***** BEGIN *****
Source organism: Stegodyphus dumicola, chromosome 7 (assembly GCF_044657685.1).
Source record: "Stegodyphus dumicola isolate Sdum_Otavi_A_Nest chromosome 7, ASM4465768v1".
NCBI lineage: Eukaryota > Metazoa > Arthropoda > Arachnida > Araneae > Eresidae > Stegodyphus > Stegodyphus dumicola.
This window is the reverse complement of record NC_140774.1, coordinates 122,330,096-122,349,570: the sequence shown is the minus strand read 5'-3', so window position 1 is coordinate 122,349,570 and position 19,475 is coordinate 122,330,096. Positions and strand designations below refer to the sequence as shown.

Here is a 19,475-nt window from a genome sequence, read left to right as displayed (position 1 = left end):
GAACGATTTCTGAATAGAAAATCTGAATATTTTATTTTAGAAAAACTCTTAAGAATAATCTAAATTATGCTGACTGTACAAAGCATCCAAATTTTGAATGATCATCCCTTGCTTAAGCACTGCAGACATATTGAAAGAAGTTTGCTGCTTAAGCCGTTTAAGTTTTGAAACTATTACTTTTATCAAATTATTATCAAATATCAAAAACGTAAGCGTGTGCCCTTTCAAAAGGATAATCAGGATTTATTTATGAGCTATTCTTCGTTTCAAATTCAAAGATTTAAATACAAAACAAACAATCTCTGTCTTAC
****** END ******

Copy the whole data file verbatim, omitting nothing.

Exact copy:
Source organism: Stegodyphus dumicola, chromosome 7 (assembly GCF_044657685.1).
Source record: "Stegodyphus dumicola isolate Sdum_Otavi_A_Nest chromosome 7, ASM4465768v1".
NCBI lineage: Eukaryota > Metazoa > Arthropoda > Arachnida > Araneae > Eresidae > Stegodyphus > Stegodyphus dumicola.
This window is the reverse complement of record NC_140774.1, coordinates 122,330,096-122,349,570: the sequence shown is the minus strand read 5'-3', so window position 1 is coordinate 122,349,570 and position 19,475 is coordinate 122,330,096. Positions and strand designations below refer to the sequence as shown.

Here is a 19,475-nt window from a genome sequence, read left to right as displayed (position 1 = left end):
GAACGATTTCTGAATAGAAAATCTGAATATTTTATTTTAGAAAAACTCTTAAGAATAATCTAAATTATGCTGACTGTACAAAGCATCCAAATTTTGAATGATCATCCCTTGCTTAAGCACTGCAGACATATTGAAAGAAGTTTGCTGCTTAAGCCGTTTAAGTTTTGAAACTATTACTTTTATCAAATTATTATCAAATATCAAAAACGTAAGCGTGTGCCCTTTCAAAAGGATAATCAGGATTTATTTATGAGCTATTCTTCGTTTCAAATTCAAAGATTTAAATACAAAACAAACAATCTCTGTCTTAC